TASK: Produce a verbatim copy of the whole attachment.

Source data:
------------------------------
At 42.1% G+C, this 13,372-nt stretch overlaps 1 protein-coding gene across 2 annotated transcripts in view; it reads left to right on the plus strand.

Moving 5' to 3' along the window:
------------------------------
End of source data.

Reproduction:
At 42.1% G+C, this 13,372-nt stretch overlaps 1 protein-coding gene across 2 annotated transcripts in view; it reads left to right on the plus strand.

Moving 5' to 3' along the window: